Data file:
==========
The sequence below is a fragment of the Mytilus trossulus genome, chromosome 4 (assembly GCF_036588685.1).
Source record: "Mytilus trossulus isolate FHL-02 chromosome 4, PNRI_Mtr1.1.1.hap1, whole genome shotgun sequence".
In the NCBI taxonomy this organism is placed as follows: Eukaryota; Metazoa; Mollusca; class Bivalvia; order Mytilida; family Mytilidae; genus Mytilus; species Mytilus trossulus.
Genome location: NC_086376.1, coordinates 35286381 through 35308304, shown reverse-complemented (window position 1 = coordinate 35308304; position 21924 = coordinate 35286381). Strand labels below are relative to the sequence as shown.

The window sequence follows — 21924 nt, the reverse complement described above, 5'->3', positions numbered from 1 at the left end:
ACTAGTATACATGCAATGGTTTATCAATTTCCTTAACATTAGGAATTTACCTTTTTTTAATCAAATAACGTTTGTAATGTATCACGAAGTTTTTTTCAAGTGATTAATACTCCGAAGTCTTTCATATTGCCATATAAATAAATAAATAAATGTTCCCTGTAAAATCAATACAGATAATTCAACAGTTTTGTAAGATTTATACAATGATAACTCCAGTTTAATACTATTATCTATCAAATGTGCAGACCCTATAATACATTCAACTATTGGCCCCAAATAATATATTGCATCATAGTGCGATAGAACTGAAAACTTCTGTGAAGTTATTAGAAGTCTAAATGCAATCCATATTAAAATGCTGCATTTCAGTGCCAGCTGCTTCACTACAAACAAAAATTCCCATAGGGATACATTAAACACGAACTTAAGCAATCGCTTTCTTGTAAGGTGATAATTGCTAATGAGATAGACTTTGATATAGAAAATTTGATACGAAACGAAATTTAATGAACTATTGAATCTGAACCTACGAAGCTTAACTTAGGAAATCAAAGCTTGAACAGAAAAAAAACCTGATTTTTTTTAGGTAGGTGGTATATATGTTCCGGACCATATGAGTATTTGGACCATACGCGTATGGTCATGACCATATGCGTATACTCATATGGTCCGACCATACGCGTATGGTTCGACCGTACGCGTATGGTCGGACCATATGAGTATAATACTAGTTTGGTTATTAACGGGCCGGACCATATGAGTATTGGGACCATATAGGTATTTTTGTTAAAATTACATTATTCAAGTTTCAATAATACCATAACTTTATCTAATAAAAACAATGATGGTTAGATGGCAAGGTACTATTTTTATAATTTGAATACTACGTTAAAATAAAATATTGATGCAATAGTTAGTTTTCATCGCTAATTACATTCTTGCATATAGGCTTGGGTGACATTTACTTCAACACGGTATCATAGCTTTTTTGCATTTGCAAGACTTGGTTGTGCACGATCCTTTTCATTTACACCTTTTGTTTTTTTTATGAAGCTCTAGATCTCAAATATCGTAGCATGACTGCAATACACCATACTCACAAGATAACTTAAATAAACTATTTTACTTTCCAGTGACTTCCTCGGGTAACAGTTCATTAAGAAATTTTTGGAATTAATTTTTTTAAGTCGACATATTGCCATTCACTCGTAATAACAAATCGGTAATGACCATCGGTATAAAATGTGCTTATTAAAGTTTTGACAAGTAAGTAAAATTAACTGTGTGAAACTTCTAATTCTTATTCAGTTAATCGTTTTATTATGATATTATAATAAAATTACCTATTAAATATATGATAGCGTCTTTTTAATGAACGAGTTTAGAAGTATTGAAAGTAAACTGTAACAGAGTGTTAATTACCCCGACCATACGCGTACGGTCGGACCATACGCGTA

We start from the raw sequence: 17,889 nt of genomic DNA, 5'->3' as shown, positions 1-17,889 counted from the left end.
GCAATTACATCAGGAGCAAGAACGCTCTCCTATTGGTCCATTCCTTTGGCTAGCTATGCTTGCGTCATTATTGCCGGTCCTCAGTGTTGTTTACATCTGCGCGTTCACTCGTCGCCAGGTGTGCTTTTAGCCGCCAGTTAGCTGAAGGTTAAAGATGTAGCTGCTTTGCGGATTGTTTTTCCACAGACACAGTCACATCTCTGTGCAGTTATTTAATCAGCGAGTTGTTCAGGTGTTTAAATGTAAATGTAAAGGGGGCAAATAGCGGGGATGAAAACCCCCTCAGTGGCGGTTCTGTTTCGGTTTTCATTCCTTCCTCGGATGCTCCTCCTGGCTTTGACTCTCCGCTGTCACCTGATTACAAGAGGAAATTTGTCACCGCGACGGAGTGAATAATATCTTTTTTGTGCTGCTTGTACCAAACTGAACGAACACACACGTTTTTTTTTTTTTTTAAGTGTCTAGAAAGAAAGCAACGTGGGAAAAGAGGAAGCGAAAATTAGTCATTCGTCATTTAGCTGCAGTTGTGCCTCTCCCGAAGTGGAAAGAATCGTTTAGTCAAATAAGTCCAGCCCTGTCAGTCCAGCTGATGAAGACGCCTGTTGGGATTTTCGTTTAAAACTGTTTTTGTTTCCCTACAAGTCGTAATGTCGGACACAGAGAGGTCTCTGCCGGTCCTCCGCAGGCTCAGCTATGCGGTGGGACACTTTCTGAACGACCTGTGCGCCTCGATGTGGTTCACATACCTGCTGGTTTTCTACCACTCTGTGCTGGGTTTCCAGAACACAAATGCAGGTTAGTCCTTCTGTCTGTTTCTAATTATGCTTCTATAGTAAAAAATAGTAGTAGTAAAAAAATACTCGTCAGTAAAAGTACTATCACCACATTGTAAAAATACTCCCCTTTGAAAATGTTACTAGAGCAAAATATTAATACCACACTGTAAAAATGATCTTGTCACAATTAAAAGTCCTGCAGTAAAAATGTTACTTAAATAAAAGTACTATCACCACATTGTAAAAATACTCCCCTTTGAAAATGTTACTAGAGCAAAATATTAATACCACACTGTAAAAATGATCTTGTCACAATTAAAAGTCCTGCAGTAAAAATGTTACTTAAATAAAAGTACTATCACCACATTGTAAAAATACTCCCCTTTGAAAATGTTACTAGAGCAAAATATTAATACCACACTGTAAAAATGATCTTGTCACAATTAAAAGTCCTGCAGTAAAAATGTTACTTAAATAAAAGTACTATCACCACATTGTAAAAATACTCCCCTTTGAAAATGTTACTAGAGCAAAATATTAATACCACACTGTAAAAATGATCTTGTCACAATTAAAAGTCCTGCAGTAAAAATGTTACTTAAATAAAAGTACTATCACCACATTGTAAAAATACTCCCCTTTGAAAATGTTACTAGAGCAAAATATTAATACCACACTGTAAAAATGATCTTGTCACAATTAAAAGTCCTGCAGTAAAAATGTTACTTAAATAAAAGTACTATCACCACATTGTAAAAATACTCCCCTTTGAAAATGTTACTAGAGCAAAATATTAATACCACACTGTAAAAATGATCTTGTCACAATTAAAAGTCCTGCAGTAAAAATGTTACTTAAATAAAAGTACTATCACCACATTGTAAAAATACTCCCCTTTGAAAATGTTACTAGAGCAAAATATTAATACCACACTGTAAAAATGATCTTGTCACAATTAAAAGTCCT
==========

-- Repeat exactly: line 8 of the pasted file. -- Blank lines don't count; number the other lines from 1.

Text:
GCAATTACATCAGGAGCAAGAACGCTCTCCTATTGGTCCATTCCTTTGGCTAGCTATGCTTGCGTCATTATTGCCGGTCCTCAGTGTTGTTTACATCTGCGCGTTCACTCGTCGCCAGGTGTGCTTTTAGCCGCCAGTTAGCTGAAGGTTAAAGATGTAGCTGCTTTGCGGATTGTTTTTCCACAGACACAGTCACATCTCTGTGCAGTTATTTAATCAGCGAGTTGTTCAGGTGTTTAAATGTAAATGTAAAGGGGGCAAATAGCGGGGATGAAAACCCCCTCAGTGGCGGTTCTGTTTCGGTTTTCATTCCTTCCTCGGATGCTCCTCCTGGCTTTGACTCTCCGCTGTCACCTGATTACAAGAGGAAATTTGTCACCGCGACGGAGTGAATAATATCTTTTTTGTGCTGCTTGTACCAAACTGAACGAACACACACGTTTTTTTTTTTTTTTAAGTGTCTAGAAAGAAAGCAACGTGGGAAAAGAGGAAGCGAAAATTAGTCATTCGTCATTTAGCTGCAGTTGTGCCTCTCCCGAAGTGGAAAGAATCGTTTAGTCAAATAAGTCCAGCCCTGTCAGTCCAGCTGATGAAGACGCCTGTTGGGATTTTCGTTTAAAACTGTTTTTGTTTCCCTACAAGTCGTAATGTCGGACACAGAGAGGTCTCTGCCGGTCCTCCGCAGGCTCAGCTATGCGGTGGGACACTTTCTGAACGACCTGTGCGCCTCGATGTGGTTCACATACCTGCTGGTTTTCTACCACTCTGTGCTGGGTTTCCAGAACACAAATGCAGGTTAGTCCTTCTGTCTGTTTCTAATTATGCTTCTATAGTAAAAAATAGTAGTAGTAAAAAAATACTCGTCAGTAAAAGTACTATCACCACATTGTAAAAATACTCCCCTTTGAAAATGTTACTAGAGCAAAATATTAATACCACACTGTAAAAATGATCTTGTCACAATTAAAAGTCCTGCAGTAAAAATGTTACTTAAATAAAAGTACTATCACCACATTGTAAAAATACTCCCCTTTGAAAATGTTACTAGAGCAAAATATTAATACCACACTGTAAAAATGATCTTGTCACAATTAAAAGTCCTGCAGTAAAAATGTTACTTAAATAAAAGTACTATCACCACATTGTAAAAATACTCCCCTTTGAAAATGTTACTAGAGCAAAATATTAATACCACACTGTAAAAATGATCTTGTCACAATTAAAAGTCCTGCAGTAAAAATGTTACTTAAATAAAAGTACTATCACCACATTGTAAAAATACTCCCCTTTGAAAATGTTACTAGAGCAAAATATTAATACCACACTGTAAAAATGATCTTGTCACAATTAAAAGTCCTGCAGTAAAAATGTTACTTAAATAAAAGTACTATCACCACATTGTAAAAATACTCCCCTTTGAAAATGTTACTAGAGCAAAATATTAATACCACACTGTAAAAATGATCTTGTCACAATTAAAAGTCCTGCAGTAAAAATGTTACTTAAATAAAAGTACTATCACCACATTGTAAAAATACTCCCCTTTGAAAATGTTACTAGAGCAAAATATTAATACCACACTGTAAAAATGATCTTGTCACAATTAAAAGTCCTGCAGTAAAAATGTTACTTAAATAAAAGTACTATCACCACATTGTAAAAATACTCCCCTTTGAAAATGTTACTAGAGCAAAATATTAATACCACACTGTAAAAATGATCTTGTCACAATTAAAAGTCCT